As for Linkedin, it is the big success story of the recent tech IPO's. Its stock opened in May, 2011 in the low 90's. It has recently been trading at about $120 per share. This success is not as a result of stellar earnings. The company is trading at a price to earnings ratio of nearly 1,000. But the pervasive attitude toward this company is that it is a professionally managed, corporate version of Facebook. Linkedin has recently announced revamping some 2 million of its corporate clients' web pages on the site, which if successful in increasing clients' businesses will make the Linkedin brand that more valuable. Analysts are already expecting the next several quarters to roughly double year ago figures. They have a five year growth rate of 57%. But still, the company is so expensive at this time, that I just cannot urge myself or readers to pull the trigger on it.
Jive Software markets social and business applications across its proprietary platform. It is a mid-cap company, with a current capitalization just under $1 billion. Its website makes use of numerous testimonials from well-known businesses such as Vodaphone (VOD), Nike (NKE), and Yum! Brands (YUM). But with Jive, we have another growth company with no real history of profitability. I think that $15 per share is a lot to pay for the promise of profits. I would rather invest in a tech company, like Apple (AAPL) that is fairly valued today with the promise of growth tomorrow, than one that may or may not make money sometime soon. Jive is not for me.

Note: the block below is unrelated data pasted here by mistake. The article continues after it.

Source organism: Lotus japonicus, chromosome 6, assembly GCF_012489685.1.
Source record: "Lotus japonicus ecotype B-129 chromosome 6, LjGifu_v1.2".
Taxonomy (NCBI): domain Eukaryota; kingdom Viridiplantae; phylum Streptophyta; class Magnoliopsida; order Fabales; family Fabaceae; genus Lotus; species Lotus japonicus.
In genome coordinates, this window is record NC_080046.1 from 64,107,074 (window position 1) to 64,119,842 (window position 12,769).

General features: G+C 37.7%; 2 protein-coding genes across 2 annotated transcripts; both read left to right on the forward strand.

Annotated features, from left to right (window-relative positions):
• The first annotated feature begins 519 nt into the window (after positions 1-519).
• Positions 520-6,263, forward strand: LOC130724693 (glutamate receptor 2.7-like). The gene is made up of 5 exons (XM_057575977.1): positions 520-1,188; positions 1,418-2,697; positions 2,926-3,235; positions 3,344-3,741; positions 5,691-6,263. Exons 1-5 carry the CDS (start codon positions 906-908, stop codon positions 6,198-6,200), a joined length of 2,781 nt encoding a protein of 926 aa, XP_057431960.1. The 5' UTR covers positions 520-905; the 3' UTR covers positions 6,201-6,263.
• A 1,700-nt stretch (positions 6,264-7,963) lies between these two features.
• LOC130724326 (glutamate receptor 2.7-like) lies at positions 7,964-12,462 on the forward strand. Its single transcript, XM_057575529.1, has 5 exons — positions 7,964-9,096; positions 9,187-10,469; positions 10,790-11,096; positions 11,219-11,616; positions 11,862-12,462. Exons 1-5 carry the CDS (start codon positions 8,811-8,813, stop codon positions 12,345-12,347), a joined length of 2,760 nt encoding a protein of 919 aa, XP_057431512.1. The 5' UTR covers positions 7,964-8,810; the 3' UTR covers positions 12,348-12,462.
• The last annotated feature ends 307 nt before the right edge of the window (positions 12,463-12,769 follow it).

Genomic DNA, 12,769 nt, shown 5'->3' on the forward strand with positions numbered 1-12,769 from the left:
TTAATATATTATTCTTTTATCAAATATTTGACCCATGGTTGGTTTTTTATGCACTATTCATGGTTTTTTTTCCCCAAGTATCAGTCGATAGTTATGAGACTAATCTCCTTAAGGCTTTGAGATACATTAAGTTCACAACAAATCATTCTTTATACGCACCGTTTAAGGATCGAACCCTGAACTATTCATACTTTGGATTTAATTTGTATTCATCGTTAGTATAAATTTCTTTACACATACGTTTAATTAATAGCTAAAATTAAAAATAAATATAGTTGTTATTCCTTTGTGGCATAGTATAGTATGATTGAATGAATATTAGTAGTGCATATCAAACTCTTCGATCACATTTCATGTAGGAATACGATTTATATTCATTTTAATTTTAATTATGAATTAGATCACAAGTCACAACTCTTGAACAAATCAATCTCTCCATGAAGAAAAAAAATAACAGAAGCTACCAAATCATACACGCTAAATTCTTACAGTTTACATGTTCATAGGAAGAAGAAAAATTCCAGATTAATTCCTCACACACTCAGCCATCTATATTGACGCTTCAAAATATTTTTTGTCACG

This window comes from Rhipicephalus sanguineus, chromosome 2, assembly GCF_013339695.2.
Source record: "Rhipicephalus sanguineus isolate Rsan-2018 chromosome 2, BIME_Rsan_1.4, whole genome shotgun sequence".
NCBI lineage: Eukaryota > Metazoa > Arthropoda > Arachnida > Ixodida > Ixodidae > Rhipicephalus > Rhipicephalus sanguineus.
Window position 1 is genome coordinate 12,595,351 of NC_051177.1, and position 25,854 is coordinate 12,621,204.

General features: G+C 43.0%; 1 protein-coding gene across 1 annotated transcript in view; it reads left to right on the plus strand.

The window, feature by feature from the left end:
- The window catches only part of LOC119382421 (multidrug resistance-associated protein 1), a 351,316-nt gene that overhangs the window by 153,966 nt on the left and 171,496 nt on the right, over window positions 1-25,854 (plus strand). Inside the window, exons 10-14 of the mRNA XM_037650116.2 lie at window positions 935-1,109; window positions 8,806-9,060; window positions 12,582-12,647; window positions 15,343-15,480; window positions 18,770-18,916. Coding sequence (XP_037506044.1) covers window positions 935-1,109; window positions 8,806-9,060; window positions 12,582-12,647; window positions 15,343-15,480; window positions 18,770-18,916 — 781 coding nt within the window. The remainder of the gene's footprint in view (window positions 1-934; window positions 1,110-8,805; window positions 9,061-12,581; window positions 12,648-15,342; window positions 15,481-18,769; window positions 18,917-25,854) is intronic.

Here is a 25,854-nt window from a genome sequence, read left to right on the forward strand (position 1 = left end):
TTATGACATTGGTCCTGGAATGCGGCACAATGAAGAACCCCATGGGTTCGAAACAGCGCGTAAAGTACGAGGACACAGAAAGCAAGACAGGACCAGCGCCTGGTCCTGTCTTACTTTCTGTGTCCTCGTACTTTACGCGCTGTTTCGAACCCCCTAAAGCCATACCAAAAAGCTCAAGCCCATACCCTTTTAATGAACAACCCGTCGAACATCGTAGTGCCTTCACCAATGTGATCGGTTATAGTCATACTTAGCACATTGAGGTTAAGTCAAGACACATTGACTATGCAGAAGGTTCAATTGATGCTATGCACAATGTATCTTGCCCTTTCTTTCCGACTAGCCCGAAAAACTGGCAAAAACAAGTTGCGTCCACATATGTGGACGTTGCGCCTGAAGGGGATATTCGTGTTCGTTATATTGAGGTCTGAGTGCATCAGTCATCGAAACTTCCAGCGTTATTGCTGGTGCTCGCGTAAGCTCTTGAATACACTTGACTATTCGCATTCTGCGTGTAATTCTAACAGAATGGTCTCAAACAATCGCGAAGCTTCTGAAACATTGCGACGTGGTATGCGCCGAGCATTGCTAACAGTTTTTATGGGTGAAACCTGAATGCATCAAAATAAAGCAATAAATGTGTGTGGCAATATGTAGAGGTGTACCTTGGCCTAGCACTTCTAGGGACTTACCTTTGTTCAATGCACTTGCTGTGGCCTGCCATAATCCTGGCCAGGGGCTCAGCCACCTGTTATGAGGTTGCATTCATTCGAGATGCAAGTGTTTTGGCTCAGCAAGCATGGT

Facebook, along with its sibling Zynga (ZYGA) were two of the most disappointing IPO's in recent times. The biggest reason for these two companies to have performed so poorly relative to Linkedin is that the latter did not fail to meet expectations. Facebook and Zynga have consistently failed to meet revenue and profit targets. At the reduced prices these companies trade at relative to their IPO's, either of these companies can be considered for investment by those who can accept risk in their portfolios.
It is unlikely that even if successful, the lawsuit by Bascom will have material impacts upon the defendants. In addition to any liability insurance, Jive has about $180 million of cash on hand, and Facebook has about $10.2 billion. The risk of injunctive penalty is far more of a threat than the risk of damages, and there is no telling, if successful, what effects the lawsuit may have on the affected businesses themselves. Running a technology business requires becoming a litigation target, and just because claims are made does not indicate any lawsuit will be successful. Investors should keep an eye on this lawsuit going forward.
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StockCroc1 has no positions in the stocks mentioned above. The Motley Fool owns shares of Facebook and LinkedIn and has the following options: long JAN 2014 $20.00 calls on Facebook. Motley Fool newsletter services recommend Facebook and LinkedIn. Try any of our Foolish newsletter services free for 30 days. We Fools may not all hold the same opinions, but we all believe that considering a diverse range of insights makes us better investors. The Motley Fool has a disclosure policy.If you have questions about this post or the Fool’s blog network, click here for information.